At its heart, smoke is a sign of failed destruction. Fire consumes. Fire requires fuel, and at the right temperature most anything can be fuel. Smoke is a sign of incomplete combustion—the failure of fire to fully consume what it is burning. When directed specifically and skillfully, that failure is sweet. It means a perfectly cooked brisket and the bitter char on grilled vegetables. It smells like the hearth—a place where fire, smoke, and food combine to represent the heart of home. Directed thoughtlessly or with murderous intent, the failure of fire smells tragic. It smells like death.
Sometimes you cannot tell the difference between the sweet smoke of home and stench of tragedy. I grew up in Southern California, the land of wildfires. Most forest fires there are preceded by a shift in the wind. The typical moist ocean breeze that cools the coast changes direction, and winds develop that grow dry and sharp as they pass over the Mojave Desert. The sagebrush becomes tinder, and a small spark becomes a consuming fire.
Recently, after living on the East Coast for years, I flew into California, exited the plane, and smelled ash and soot in the air. The San Bernardino Mountains were on fire. I had friends and family whose homes were in danger. Even as I knew the destructive power of the burning fire, I was deeply comforted by that smell. It smelled like home. I can’t totally explain what it feels like to smell destruction and feel at home.
Perhaps this is what the Israelites felt like as they walked downwind of their pillar of fire. The fire was home. When it stopped, the nation stopped. When it moved, the nation moved. Did the pillar leave a trail of ash in its wake? A dark path of smoke and char stretching from the Red Sea to the promised land? I suspect that the generation that knew the pillar of fire and then settled in the land of promise and burned the chaff of their wheat remembered that pillar. I bet it smelled like home.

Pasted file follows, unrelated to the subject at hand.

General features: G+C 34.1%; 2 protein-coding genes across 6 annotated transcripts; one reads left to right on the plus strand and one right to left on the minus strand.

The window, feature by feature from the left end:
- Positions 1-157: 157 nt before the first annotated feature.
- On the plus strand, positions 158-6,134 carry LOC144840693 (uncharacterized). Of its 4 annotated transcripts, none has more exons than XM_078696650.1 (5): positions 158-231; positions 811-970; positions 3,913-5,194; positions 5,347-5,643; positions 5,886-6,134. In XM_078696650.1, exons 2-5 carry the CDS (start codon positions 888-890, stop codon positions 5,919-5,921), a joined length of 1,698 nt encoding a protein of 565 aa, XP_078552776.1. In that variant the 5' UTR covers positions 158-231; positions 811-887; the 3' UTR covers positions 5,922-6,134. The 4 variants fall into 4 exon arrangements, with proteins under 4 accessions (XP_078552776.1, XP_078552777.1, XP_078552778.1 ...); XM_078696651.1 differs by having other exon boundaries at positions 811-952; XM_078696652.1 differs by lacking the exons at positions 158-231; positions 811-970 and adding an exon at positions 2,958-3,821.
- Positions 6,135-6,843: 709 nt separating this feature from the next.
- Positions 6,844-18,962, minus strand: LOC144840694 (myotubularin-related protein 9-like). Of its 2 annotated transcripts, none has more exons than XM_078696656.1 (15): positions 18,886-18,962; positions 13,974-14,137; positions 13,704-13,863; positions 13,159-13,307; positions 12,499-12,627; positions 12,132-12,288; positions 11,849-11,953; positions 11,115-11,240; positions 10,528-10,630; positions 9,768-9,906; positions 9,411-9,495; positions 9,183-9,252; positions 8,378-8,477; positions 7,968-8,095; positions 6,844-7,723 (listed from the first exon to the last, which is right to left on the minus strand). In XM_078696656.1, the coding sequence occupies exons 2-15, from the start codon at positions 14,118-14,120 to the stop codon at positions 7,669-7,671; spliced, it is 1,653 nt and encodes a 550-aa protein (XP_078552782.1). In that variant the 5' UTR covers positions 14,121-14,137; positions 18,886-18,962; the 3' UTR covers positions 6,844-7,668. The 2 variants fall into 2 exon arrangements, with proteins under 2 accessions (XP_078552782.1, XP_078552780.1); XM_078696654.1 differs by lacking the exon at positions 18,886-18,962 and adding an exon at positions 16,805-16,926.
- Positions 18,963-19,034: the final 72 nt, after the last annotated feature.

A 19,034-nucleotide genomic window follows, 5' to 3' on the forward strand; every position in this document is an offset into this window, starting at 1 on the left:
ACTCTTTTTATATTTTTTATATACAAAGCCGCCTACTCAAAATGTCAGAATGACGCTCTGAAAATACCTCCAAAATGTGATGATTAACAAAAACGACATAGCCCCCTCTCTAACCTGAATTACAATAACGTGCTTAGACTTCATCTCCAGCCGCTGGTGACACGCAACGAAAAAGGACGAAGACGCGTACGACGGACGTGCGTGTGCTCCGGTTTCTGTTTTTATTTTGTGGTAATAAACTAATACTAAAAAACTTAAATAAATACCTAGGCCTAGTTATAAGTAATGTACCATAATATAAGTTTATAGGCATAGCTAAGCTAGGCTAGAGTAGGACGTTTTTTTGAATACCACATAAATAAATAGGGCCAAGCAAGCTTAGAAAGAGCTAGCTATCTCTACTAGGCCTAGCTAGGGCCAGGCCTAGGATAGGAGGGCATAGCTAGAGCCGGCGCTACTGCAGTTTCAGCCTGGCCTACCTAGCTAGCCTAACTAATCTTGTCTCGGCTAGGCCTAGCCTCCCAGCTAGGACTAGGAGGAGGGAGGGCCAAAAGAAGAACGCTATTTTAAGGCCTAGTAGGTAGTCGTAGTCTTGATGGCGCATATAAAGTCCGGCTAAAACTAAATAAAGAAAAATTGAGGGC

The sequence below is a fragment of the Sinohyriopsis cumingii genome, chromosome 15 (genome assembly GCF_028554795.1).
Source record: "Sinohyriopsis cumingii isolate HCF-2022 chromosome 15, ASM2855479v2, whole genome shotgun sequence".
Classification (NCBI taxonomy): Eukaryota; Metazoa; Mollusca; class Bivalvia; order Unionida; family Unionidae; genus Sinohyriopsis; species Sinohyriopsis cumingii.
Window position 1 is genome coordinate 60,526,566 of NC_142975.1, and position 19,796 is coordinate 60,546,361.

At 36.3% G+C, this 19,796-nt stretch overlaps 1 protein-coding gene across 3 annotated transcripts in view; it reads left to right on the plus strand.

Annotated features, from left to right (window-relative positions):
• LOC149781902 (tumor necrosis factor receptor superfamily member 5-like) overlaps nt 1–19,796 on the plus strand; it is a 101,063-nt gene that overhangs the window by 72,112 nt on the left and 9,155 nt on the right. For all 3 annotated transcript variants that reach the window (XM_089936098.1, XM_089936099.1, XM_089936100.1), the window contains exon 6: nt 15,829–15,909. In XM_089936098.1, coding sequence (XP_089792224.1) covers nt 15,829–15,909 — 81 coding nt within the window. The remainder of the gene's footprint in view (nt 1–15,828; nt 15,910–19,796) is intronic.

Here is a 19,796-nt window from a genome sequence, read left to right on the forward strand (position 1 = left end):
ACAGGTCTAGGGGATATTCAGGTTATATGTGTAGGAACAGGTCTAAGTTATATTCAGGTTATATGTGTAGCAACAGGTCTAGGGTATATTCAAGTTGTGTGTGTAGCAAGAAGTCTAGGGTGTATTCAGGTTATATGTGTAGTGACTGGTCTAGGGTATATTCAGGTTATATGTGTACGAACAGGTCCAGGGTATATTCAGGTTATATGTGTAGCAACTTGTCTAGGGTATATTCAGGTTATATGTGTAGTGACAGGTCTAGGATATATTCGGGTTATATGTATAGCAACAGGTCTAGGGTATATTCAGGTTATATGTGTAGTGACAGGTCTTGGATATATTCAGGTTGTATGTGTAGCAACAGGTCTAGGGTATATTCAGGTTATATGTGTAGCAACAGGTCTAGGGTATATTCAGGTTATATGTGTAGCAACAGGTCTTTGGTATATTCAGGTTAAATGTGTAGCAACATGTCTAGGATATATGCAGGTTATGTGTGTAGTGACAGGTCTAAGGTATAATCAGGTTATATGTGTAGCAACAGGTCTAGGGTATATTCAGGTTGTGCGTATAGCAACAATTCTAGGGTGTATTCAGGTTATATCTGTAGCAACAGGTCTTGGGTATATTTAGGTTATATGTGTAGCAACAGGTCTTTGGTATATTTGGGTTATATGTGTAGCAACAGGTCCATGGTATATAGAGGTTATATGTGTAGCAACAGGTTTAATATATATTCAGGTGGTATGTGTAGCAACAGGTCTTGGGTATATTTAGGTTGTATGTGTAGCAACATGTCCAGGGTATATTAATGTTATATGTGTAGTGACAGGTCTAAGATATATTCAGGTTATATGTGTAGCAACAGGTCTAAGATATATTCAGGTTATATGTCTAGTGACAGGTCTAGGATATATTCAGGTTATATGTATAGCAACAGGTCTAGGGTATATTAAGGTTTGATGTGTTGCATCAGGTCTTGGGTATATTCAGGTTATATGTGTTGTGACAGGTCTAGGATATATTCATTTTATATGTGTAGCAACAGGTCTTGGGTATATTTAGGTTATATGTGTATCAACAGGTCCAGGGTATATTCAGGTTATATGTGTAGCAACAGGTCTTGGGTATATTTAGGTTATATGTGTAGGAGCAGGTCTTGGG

When I arrive at the Hava NaGrilla barbecue festival with my friend Greg and my son Elliot, the festival is already densely packed with people. Lines stretch around the large smokers, and the lines at the beer and whiskey tent are just as long. In some ways, the protocols of a barbecue festival are the same at Temple Beth Hillel-Beth El as they are at festivals in Memphis, or Kansas City, or Austin: get in line, buy some food (no pulled pork here), get a beer, and find a communal table where you can eat and chat with your neighbors.
But this festival comes with some minor new protocols to learn. Does the kippah stay on or come off when you are about to ride a mechanical bull? Do you shake hands with the other genders or nod politely? As with most situations in life, the kids on the playground learn to negotiate the protocols quicker than the adults.
Around the periphery of the parking lot are tired members of the barbecue teams. Some of them participate in the competitive barbecue circuit, some are strictly kosher teams, some have never entered a competition before, let alone a kosher one. For more than twelve hours the teams coaxed smoke from wood and fire. Cooking barbecue takes equal parts attention and relaxation. Watch too much and your temperature fluctuates. As the saying goes, “If you are looking, you ain’t cooking.” But if you don’t watch at all, the brisket can dry up or the fire can go out. You need to pay attention to your inattention.
This is the lesson of barbecue for me as I wait in line: community, like barbecue, can’t be forced. It takes patience, attention, and risk. Creating something beautiful, be it barbecue or fellowship, requires submitting something precious to a dangerous fire and the accompanying smoke. Risk of destruction is part of the equation. Sometimes it works—delicious brisket, delicious community. Sometimes it all comes out dry as a brick. But without the fire, we don’t eat.
After handing in their prized portions, the barbecue teams collapse on the grass and start sharing their food. One team brings out their special spice blend, Bubbies, and offers a taste to the other teams. Greg gets the beer and food while Elliot rides the mechanical bull. Finally we all sit down under a tree to eat.
Gordon told me that when the people gathered at the base of Mount Sinai, as Moses climbed the mountain, it was the first and perhaps only time that the nation was truly one. But here, in a parking lot in the Philadelphia suburbs, you can hear the echo of that oneness.
At the bottom of the mountain, finally free from bondage, the Israelites ate together without fear. They gathered around the fire and told stories, shared food, and let their kids wander freely around the camp. In a real sense, they were getting to know each other again. They were taking the weirdness out of their new identity as a free people. Here in the parking lot, Jews, Christians, Muslims, atheists, agnostics—and even some vegetarians—were sitting and eating under a cloud of smoke.
A version of this article appears in the print edition under the title “The smoky smell of hope.”